SecOps is a short form for Security Operations, a methodology that aims to automate crucial security tasks, with the goal of developing more secure applications. The purpose of SecOps is to minimize security risks during the development process and daily activities. Under a joint SecOps strategy, the security and operations teams work together to maintain a safe environment by identifying and resolving vulnerabilities and resolving any security issues.
While a company that shares plaintext passwords will not be using centralised access controls overnight, the process of becoming a SecOps-oriented team begins with making sure the Security team is not siloed and that security concerns are not an afterthought. Technically speaking, SecOps is a software development philosophy and development system and the system is much like the software development system known as DevOps.
Key roles in a SecOps team
- Configures and monitors security tools.
- Identifies threats
- Triages, classifies and prioritises threats
- Identifies affected hosts and devices
- Evaluates running and terminated processes
- Performs threat analysis
- Crafts and deploys mitigation and eradication strategy
Advanced Security Analyst
- Identifies unknown vulnerabilities
- Reviews past threats and mitigations
- Assesses vendor and product health
- Recommends product, process and tool changes
- Manages entire SOC teams
- Communicates with CISO, business leaders and partners.
- Has strong people management and crisis management skills
- Is familiar with the functions and responsibilities of each SOC tier
Security Engineer / Architect
- Manages overall security architecture
- Ensures architecture is part of the development cycle.
- Evaluates and tests vendor tools
- Ensures compliance
Benefits of SecOps
Security-oriented communication and collaboration
SecOps is applied at the cultural level, enabling open channels of communication between all parties involved, from IT and security professionals to third-party entities and integrated software, to personnel and visitors who connect to the network at the various endpoints.
In a SecOps ecosystem, everyone is aligned with the goal of securing the company network, and everyone collaborates to achieve security goals. When priorities unite, security goals can be met efficiently, organisations can increase their Return on Investment (ROI) through shared resources and streamlined operations.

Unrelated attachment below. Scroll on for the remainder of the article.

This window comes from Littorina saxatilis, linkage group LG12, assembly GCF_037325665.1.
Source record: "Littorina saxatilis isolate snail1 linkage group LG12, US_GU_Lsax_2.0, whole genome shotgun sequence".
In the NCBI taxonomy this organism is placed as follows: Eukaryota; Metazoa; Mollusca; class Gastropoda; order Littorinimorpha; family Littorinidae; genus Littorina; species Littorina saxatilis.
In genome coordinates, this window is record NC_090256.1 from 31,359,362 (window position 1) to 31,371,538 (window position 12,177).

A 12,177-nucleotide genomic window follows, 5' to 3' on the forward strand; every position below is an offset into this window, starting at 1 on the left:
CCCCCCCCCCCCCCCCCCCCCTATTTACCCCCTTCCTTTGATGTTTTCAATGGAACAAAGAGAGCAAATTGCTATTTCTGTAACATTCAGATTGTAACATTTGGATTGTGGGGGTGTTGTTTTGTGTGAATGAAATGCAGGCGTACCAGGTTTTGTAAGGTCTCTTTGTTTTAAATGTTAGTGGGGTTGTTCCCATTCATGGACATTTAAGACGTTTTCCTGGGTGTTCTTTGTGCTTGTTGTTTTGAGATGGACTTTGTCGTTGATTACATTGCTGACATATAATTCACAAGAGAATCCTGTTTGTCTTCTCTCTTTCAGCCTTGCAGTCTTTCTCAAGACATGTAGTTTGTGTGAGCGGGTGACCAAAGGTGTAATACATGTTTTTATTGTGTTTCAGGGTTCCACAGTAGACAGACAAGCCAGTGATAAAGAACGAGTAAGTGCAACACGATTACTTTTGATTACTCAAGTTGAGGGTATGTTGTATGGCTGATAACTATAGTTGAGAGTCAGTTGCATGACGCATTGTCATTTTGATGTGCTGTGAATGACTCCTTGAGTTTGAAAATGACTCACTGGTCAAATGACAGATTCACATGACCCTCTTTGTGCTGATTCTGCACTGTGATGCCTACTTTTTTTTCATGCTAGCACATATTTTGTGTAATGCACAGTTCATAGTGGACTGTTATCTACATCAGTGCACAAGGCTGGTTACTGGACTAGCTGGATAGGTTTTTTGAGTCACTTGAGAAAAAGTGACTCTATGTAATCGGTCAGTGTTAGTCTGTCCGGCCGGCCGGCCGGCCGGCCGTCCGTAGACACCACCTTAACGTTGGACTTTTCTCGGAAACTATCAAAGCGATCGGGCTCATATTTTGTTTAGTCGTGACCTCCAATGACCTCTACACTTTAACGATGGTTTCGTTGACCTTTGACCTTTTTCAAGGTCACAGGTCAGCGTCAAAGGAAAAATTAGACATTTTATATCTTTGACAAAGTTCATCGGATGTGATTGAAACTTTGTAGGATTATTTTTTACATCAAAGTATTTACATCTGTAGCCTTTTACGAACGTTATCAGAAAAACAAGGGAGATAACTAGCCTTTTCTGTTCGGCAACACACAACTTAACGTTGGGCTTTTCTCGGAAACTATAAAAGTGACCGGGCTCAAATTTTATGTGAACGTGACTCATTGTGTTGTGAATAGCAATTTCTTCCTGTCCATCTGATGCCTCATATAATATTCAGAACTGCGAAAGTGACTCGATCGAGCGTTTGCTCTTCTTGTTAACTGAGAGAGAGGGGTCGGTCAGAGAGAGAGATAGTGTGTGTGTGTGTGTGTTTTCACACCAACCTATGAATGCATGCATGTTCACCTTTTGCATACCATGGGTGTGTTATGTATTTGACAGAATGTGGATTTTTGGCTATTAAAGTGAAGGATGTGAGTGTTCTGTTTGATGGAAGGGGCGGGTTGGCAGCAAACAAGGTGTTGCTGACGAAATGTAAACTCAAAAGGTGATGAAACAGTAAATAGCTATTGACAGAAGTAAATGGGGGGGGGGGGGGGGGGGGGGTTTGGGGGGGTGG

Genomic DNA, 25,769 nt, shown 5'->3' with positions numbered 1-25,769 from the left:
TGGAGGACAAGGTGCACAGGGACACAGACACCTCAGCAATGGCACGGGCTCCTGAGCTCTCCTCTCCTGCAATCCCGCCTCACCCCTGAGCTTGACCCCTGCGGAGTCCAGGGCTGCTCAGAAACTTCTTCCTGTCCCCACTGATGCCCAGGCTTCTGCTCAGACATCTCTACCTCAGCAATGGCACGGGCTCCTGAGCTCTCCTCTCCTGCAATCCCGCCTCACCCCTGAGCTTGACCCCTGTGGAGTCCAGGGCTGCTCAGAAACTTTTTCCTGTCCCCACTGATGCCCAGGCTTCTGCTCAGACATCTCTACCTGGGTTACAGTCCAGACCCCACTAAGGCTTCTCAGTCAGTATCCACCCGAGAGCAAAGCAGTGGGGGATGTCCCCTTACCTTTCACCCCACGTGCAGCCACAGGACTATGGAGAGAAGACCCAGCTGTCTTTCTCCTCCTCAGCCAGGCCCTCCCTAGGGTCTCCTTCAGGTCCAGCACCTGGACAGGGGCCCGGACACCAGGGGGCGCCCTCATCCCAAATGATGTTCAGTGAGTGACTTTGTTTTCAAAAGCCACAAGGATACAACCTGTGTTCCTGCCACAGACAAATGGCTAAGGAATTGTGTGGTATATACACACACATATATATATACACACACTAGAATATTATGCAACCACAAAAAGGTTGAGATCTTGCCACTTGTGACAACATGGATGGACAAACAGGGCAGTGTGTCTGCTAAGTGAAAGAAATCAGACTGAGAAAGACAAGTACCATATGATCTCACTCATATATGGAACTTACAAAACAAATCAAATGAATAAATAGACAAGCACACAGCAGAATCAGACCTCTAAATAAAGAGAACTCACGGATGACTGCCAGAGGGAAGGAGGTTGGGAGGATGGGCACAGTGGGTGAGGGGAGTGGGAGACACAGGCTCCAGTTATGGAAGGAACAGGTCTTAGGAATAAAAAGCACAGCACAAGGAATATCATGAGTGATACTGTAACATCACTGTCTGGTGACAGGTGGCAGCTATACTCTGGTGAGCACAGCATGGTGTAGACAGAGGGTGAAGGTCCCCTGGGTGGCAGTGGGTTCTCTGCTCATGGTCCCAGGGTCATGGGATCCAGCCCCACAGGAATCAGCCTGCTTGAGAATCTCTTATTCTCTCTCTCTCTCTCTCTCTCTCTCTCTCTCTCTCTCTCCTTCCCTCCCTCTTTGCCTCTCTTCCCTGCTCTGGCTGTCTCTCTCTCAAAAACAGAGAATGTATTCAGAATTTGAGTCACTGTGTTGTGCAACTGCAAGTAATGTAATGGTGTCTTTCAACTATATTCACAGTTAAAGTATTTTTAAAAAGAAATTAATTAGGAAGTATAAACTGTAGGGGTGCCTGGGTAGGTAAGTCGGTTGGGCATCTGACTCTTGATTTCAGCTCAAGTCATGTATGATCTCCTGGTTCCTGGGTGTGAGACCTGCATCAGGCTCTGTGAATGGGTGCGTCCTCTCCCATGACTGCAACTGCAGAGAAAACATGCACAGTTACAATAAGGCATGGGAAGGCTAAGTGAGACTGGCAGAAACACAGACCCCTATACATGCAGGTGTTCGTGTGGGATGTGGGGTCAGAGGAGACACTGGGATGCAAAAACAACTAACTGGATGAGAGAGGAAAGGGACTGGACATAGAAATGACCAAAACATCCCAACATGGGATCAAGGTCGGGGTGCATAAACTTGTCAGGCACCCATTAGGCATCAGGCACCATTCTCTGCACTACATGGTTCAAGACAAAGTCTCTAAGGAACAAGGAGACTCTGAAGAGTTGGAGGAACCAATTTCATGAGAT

Secure continuous integration and continuous delivery (CI/CD)
SecOps practices ensure that CI/CD pipelines prioritise security, as well as fast delivery. The SecOps team apply security measures in Continuous Integration (CI), ensuring the codebase is secure, and in Continuous Delivery (CD), speeding up security tasks with automation.
Merging SecOps and CI/CD practices ensures that teams and technologies collaborate to continuously secure the network and codebase, without causing backlogs. SecOps teams can then use automation to reduce application ad service disruptions, streamline security audits and enhance the visibility of security vulnerabilities.
Enhanced collaboration between IT security and operations teams.
When organisations break down information silos and allow teams to work together, tasks are completed more efficiently and duplicated effort is significantly reduced.
Increased efficiency via shared resources
Appropriate tools are key to enabling efficient collaboration between all teams. You can use tools with granular access control to ensure that relevant personnel gain appropriate access and authorization. Sharing resources helps provide everyone with what they need at key moments.
Reduced application and service disruptions
When all of the organisation is united under a dynamic security endeavour, the collaborative effort ensures quick response time. As all relevant personnel join forces to fix the issue, they reduce the application and service disruptions.
__Streamlined security audit __
Whether you’re using manual audits, automation tools, or exercising a double-sword practice that covers both bases - you can streamline the audit process by distributing auditing tasks. This will ensure there’s no backlog and issues can be caught in a timely manner.